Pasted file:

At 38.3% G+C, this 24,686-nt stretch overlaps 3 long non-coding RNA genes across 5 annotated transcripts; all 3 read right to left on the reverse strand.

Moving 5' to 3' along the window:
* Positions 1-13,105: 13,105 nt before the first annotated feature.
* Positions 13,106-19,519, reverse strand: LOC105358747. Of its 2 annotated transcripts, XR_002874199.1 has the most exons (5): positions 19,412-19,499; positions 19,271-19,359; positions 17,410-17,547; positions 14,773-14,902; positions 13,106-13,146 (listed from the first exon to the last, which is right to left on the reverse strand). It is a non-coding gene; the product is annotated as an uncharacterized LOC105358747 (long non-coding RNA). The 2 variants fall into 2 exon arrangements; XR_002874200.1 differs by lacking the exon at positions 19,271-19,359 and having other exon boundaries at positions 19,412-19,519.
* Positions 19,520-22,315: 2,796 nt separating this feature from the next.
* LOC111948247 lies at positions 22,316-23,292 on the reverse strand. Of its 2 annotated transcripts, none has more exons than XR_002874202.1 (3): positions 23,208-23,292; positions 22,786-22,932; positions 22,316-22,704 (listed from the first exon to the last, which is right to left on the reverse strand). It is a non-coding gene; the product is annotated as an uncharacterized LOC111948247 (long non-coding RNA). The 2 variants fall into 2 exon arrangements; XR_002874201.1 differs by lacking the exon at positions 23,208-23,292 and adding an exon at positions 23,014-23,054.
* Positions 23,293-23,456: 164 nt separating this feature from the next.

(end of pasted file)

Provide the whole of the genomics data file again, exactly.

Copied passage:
At 38.3% G+C, this 24,686-nt stretch overlaps 3 long non-coding RNA genes across 5 annotated transcripts; all 3 read right to left on the reverse strand.

Moving 5' to 3' along the window:
* Positions 1-13,105: 13,105 nt before the first annotated feature.
* Positions 13,106-19,519, reverse strand: LOC105358747. Of its 2 annotated transcripts, XR_002874199.1 has the most exons (5): positions 19,412-19,499; positions 19,271-19,359; positions 17,410-17,547; positions 14,773-14,902; positions 13,106-13,146 (listed from the first exon to the last, which is right to left on the reverse strand). It is a non-coding gene; the product is annotated as an uncharacterized LOC105358747 (long non-coding RNA). The 2 variants fall into 2 exon arrangements; XR_002874200.1 differs by lacking the exon at positions 19,271-19,359 and having other exon boundaries at positions 19,412-19,519.
* Positions 19,520-22,315: 2,796 nt separating this feature from the next.
* LOC111948247 lies at positions 22,316-23,292 on the reverse strand. Of its 2 annotated transcripts, none has more exons than XR_002874202.1 (3): positions 23,208-23,292; positions 22,786-22,932; positions 22,316-22,704 (listed from the first exon to the last, which is right to left on the reverse strand). It is a non-coding gene; the product is annotated as an uncharacterized LOC111948247 (long non-coding RNA). The 2 variants fall into 2 exon arrangements; XR_002874201.1 differs by lacking the exon at positions 23,208-23,292 and adding an exon at positions 23,014-23,054.
* Positions 23,293-23,456: 164 nt separating this feature from the next.